Carbon steel strip VS. Stainless steel strip VS. Pure nickel strip. Fake nickel strips tested! Practical performance test results

I’m doing corrosion testing on both of the strips to validate that they are what I claimed them to be and will post a picture of them later.

neato. in your test i was looking for the time period with the current on and what voltage the test was done at. i guess theres the math way to figure the voltage

how much of a battery pack’s voltage drop while riding can be attributed to the connections between the cells? where’d you get that awesome converter with the screen?

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The voltage is irrelevant as the power loss is I^2*R. R is a constant based on the strip, and he is setting I. He could be running 11V or 50V, the result would be the same.

there is a voltage drop posted but no context of a supplied voltage. with ohms equation and the resistance and voltage drop given and the current I think you could get the voltage suppled

as @PXSS said:

Supplied voltage doesn’t really change anything, as this test shows just how current causes voltage drop in the test strips, so regardless if you were running 16 Volts or 44 Volts, if you were pulling 5 Amps through that kind of strip. You would get the noted voltage drop.

Corrosion test results: After scuffing up the two strips and leaving them in a 1:1 salt & vinegar bath to induce corrosion. I really can’t say I expected the results.

I now have to say, I am not sure what either of these strips are made of.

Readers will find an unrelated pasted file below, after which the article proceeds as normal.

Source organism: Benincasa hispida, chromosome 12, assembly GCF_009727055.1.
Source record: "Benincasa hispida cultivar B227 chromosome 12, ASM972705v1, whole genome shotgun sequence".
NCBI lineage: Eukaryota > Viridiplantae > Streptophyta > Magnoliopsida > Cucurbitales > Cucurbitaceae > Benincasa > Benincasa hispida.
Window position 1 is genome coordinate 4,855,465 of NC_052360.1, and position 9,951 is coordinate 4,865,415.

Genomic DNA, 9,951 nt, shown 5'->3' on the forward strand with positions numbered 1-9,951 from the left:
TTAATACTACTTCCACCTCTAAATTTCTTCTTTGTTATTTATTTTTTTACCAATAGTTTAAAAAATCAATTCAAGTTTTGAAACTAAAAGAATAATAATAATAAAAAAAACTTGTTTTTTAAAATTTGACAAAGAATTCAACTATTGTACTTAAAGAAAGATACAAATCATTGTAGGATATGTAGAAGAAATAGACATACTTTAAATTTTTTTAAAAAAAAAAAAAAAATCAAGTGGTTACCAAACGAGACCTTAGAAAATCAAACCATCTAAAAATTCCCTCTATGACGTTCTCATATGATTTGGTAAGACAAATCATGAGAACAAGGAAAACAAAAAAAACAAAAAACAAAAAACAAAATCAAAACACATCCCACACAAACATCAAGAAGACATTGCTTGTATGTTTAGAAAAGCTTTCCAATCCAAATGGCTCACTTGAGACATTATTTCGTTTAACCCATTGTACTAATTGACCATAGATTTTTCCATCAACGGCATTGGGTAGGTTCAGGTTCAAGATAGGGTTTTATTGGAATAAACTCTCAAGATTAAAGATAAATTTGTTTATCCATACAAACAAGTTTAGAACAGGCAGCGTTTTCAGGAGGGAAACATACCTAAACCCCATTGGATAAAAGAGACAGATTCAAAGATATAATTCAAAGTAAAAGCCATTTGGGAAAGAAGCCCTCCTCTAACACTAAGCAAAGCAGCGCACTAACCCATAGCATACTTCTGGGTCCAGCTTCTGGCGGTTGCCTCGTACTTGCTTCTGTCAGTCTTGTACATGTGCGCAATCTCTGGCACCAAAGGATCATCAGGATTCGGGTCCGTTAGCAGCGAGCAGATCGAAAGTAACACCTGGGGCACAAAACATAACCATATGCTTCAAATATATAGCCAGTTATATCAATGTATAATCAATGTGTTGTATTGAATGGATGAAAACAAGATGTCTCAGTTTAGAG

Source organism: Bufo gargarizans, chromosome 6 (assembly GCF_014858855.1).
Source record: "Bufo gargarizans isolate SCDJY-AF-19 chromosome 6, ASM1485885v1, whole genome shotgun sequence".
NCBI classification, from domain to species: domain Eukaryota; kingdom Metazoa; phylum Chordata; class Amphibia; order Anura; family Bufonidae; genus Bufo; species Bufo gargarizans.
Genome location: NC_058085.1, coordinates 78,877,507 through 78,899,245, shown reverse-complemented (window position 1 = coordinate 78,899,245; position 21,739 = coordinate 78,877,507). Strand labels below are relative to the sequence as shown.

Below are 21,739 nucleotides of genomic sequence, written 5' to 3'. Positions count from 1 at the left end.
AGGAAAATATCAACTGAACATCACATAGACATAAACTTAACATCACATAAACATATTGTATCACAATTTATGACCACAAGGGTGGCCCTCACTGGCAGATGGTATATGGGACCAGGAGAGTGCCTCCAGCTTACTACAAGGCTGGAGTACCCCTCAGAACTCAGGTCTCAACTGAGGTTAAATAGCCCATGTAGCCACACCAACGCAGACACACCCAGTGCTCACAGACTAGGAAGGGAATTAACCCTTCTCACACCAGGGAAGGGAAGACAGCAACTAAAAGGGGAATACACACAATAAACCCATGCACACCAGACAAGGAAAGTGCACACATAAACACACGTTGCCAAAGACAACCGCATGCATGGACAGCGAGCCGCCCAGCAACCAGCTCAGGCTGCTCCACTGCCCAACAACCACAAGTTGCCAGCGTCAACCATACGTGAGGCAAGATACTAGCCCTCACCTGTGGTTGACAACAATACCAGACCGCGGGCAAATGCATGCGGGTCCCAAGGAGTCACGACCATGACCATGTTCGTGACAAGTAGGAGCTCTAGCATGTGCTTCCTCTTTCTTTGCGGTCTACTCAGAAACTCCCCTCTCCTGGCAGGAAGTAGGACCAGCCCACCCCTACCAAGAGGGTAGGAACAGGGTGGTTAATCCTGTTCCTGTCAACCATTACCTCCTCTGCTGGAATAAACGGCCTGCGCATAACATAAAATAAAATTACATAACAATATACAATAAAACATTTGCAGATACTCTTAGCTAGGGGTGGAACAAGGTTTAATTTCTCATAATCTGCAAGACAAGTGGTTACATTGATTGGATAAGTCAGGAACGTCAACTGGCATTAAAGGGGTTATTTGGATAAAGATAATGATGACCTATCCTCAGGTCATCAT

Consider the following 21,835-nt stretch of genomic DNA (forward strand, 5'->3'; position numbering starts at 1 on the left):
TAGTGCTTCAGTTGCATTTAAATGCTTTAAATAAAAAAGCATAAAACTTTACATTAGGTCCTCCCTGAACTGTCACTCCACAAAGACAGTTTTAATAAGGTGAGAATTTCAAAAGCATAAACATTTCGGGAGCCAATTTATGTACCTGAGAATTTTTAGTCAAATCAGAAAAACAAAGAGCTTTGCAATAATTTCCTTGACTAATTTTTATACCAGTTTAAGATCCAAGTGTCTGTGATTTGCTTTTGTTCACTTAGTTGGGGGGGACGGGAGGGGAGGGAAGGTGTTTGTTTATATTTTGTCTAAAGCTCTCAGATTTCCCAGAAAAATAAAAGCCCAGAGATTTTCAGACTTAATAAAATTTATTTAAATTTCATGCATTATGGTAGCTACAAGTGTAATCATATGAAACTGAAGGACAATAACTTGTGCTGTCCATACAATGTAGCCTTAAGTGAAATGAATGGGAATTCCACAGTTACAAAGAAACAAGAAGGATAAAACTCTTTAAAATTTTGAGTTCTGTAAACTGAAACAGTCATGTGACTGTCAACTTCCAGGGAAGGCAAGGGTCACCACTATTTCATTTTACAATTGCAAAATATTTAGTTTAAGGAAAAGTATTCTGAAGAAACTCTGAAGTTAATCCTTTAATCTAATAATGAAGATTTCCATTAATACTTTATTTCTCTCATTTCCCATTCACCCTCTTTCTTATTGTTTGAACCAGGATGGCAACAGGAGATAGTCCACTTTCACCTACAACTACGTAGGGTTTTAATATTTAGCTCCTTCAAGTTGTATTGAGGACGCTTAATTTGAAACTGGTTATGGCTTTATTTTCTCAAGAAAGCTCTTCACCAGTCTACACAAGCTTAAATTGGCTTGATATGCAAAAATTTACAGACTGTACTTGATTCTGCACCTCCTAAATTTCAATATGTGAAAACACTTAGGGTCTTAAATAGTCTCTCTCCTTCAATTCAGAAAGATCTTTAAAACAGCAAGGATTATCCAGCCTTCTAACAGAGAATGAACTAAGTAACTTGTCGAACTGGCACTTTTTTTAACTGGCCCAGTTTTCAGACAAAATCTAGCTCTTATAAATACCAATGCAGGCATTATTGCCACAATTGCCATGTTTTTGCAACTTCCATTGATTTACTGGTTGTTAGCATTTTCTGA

So the no. 1 strip, which I thought to be pure nickel strip, has rust on it. I don’t think this should happen if it’s 99,97 % nickel. Meanwhile no. 2 strip has absolutely nothing done to it, which in my mind removes any possibility of it being ferrous metal.

I have updated the 1st post to guide them here so maybe we can sherlock holmes the metals these strips are made out of.


The voltage drops as you try to draw more power. Same as with your battery voltage dropping under bigger load e.g. at a hill because the source is not strong enough to hold the voltage constant while delivering the amount of current.

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Been doing some math to figure out the metals in the strips by calculating the resistivity of the metal.

Math based on experience and

Once resistivity was calculated the values were compared to a table of other metals resistivities from

1st strip had a resistivity of 1,27 e-7 Ohm*Meters, placing it between tin and carbon steel, so it’s not pure nickel by any means, but if it’s something like carbon steel that would explain why it would rust.

2nd strip had a resistivity of 6,78 e-7 Ohm*Meters, placing it pretty much spot on with stainless steel. This might also explain why it did not rust in the test, as it probably has nickel and chromium alloyed with it.

TLDR; Neither strip is nickel, but rather steel based disappointments. I’ll update this threads name to mirror this discovery.

Based of these results, a real pure nickel strip of 0,1 mm thickness, 8 mm width and 350 mm length should have a resistance of about 26 mOhm,

PM me. I’m interested in sending you a test strip from the stuff I have. It’s sunstone brand (they make really expensive spot welders). Let me know what length the test strips are and I’ll send you one through usps (if you’re in the us)

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Appreciate the offer, but due to being located in Finland. I’m not going ask you to send over here.

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I’ve done similar test in the past (not in vinegar /salt bath, but just salt and water), and the pure nickel strip was the only one without any sort of corrosion.

I put them both back in a salt and water solution and I intend to let them sit there for couple of days and post new pics then. Let’s see what they look like then.